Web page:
Good policy for MAC Laptop OS X - Antivirus programs and procedures

We have several users using their personal MAC Laptops for work purposes.

I have never had a problem yet with viruses on a a MAC; but, that does not mean it will never happen.  My question is what are some good policies and procedures on how to protect MAC laptops and the company network from Viruses and Spyware (from infecting MAC OSX devices).

Regarding Windows devices I do the following:

- We have commercial AV program installed to help prevent and clean any malware.
- We have a secondary AV program to double-check if the initial virus scan program (Hitman Pro.)

I think that having a secondary anti-virus program, such as Hitman Pro would be the most cost effective solution.  I am getting this concern from a previous question, https://www.experts-exchange.com/questions/29067896/How-to-scan-an-Apple-Device-for-Viruses-HOAX-SPAM-alert.html
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PkafkasNetwork EngineerAsked:
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serialbandConnect With a Mentor Commented:
Install AVAST! or BitDefender.

Macs are actually more vulnerable than people think.  They're only mainly safe because they're mostly ignored.

Install an adblocker in Safari, Firefox, and/or Chrome.  You can still get pop-up scams, same as on Windows.

You should turn on the built-in Firewall and turn off all sharing that's not needed.  I've seen rootkits for Linux partially work on a Mac.  They only mainly misbehave because it's OS X, not Linux, so some of the Python or Perl scripts call up non-existent binaries, but the IRC bot still runs partly and you see weird errors, making it more easily detectable.

Because they haven't been inoculated heavily like Windows has, someone that really knows Macs scripting can more easily overcome a Mac's defenses than a Window hacker can overcome Microsoft Windows.  The built in Mac defenses are equivalent to early Windows 7.

Commercial AV vendors also mainly scan for Windows Viruses on the Mac.  That's just to prevent it from spreading to Windows users.  If you have a mixed environment or deal with Windows users too, you do need to install AV.  If your shop is all Mac, you may be able to forego AV, but that's only until the next Mac Virus appears.  There have been a handful of Mac viruses out there, that have all, fortunately, been taken down.  They're still spending time attacking Microsoft Windows because it reaches many more users and gives them the greatest cost benefit ratio.
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robocatConnect With a Mentor Commented:
Commercial AV vendors will try to convince you that you need AV on your Macs. They of course have an interest to sell you something so their opinion is not unbiased.

It is not well known, but Mac OS x has several defenses built-in.

Xprotect is the equivalent of an anti-malware soft and it gets regular updates.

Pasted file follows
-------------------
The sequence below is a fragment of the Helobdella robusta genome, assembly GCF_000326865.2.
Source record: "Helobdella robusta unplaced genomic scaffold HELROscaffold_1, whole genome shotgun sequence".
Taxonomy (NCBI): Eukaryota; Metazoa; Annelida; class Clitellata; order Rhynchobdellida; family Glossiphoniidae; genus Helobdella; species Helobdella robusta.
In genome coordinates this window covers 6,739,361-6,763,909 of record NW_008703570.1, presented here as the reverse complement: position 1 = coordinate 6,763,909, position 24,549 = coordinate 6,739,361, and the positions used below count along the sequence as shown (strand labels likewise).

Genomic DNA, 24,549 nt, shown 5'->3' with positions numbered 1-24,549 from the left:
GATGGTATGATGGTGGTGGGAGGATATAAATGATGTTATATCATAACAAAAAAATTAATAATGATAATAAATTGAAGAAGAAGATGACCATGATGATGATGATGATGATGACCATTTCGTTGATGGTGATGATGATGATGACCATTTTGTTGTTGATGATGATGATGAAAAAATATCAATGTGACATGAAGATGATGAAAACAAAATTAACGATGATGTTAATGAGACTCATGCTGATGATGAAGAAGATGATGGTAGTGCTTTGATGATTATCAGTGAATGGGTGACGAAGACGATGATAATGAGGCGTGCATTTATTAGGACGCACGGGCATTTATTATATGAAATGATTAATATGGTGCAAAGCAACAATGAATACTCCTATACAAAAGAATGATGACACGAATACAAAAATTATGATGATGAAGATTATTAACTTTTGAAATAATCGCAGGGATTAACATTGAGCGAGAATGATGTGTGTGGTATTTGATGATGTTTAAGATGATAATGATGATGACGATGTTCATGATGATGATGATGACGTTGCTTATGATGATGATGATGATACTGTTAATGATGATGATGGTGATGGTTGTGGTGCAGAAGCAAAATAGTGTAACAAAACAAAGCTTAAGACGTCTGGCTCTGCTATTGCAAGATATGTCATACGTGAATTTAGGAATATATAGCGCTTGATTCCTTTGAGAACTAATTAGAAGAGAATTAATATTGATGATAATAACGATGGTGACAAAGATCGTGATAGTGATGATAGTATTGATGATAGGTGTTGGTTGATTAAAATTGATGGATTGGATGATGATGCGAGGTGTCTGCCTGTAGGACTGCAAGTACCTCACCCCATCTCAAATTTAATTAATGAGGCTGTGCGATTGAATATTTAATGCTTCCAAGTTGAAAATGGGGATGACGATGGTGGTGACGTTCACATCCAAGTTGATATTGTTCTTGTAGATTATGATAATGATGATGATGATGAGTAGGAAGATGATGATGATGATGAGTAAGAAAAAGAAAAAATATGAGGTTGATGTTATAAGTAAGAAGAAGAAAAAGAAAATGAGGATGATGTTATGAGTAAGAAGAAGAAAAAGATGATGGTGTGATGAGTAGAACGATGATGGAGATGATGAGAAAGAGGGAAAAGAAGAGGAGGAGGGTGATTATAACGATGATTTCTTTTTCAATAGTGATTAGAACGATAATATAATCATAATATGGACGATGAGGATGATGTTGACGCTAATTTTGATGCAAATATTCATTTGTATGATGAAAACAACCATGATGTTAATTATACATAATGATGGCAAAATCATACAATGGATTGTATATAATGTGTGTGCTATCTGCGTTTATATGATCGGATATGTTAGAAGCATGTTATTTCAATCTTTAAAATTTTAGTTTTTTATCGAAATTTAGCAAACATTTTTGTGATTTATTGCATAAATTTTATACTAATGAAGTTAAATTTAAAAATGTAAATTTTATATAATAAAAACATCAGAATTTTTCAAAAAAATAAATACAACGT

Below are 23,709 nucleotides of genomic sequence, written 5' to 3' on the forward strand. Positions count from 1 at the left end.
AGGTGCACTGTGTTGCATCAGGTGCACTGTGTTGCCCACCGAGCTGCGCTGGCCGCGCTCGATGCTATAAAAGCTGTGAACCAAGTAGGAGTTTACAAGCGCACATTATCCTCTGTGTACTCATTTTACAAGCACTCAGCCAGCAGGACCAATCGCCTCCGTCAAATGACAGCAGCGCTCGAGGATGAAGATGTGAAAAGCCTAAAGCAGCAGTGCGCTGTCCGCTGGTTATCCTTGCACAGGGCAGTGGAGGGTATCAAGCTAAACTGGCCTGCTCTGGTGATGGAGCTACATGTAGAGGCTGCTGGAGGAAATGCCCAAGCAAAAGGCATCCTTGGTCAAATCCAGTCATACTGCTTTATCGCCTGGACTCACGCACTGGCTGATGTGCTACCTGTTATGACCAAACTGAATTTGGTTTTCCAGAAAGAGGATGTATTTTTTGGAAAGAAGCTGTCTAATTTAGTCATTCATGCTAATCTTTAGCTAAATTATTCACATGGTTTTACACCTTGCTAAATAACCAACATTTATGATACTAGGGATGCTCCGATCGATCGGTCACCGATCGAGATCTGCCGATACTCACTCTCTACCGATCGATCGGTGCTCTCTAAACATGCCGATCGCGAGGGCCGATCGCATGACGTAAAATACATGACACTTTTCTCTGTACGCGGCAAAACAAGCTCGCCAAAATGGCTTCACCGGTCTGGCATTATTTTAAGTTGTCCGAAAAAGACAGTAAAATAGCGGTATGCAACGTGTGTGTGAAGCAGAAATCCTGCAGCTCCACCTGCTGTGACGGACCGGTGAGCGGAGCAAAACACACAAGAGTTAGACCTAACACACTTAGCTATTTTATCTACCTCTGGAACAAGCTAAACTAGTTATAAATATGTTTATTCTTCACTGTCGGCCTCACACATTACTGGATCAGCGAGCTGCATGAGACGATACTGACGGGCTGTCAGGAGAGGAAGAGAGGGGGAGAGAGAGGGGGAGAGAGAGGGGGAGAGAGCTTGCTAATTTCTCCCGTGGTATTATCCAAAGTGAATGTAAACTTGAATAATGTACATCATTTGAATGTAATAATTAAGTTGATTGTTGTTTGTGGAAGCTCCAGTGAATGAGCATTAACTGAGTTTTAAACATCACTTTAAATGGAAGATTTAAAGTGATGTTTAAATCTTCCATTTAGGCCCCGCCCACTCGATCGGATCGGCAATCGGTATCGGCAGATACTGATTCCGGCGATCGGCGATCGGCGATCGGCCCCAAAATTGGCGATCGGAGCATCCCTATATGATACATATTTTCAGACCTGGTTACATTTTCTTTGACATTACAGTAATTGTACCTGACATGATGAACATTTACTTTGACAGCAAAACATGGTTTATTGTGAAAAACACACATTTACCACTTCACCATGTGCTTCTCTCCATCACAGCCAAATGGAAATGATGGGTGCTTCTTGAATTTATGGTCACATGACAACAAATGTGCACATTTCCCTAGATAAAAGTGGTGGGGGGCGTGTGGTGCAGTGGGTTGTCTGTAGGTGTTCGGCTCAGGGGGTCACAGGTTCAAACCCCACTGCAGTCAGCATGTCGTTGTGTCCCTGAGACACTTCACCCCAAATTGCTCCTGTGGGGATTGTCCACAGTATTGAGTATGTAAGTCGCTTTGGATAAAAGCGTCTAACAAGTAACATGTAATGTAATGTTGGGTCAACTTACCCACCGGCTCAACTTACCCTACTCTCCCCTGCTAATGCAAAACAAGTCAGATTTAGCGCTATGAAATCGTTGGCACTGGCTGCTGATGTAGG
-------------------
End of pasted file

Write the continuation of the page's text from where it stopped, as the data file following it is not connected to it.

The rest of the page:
Gatekeeper prevents running software from unapproved developers.

So it is untrue that your Macs are unprotected. Thus far there's no way to prove  that the commercial AVs can provide additional protection beyond the protection that is built-in Mac OS.
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jhyieslaConnect With a Mentor Commented:
I agree with everything robocat said. Obviously your first line of defense should be your corporate firewall, email and web filtering and the like.  The type of business you have, may help determine your approach to protecting MAC laptops. If you're a financial or medical company, you may want to just consider not allowing a BYOD approach.  We don't allow that in the company where I work. The potential problems and financial costs can be great.  If you do have a BYOD policy then you should treat all devices the same. If you'e putting program X on your Windows machine, then to the same for the Macs. Even if it's somewhat a waste of time, you're doing a CYA that will at least protect you and your company should something happen.
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Eoin OSullivanConnect With a Mentor ConsultantCommented:
I'd second and agree with serialband.
If only to protect your Windows users install a commercial AV solution either a high-grade Free one like Avast Security or paid for like Bitdefender or ESET.  
You don't mention what your AV for Windows is .. but if there is a MAC version and it is rated well (see here - https://www.macworld.co.uk/feature/mac-software/best-mac-antivirus-2017-3637103/)  then maybe you can buy some addional licenses.

If your Mac users own their computers then you've little control stopping them turning off firewall, enabling sharing etc. so while you can ADVISE them how to increase the security of OSX .. it would be best to have an AV and anti-malware solution installed and ideally you could track if it was disabled/uninstalled by the users.
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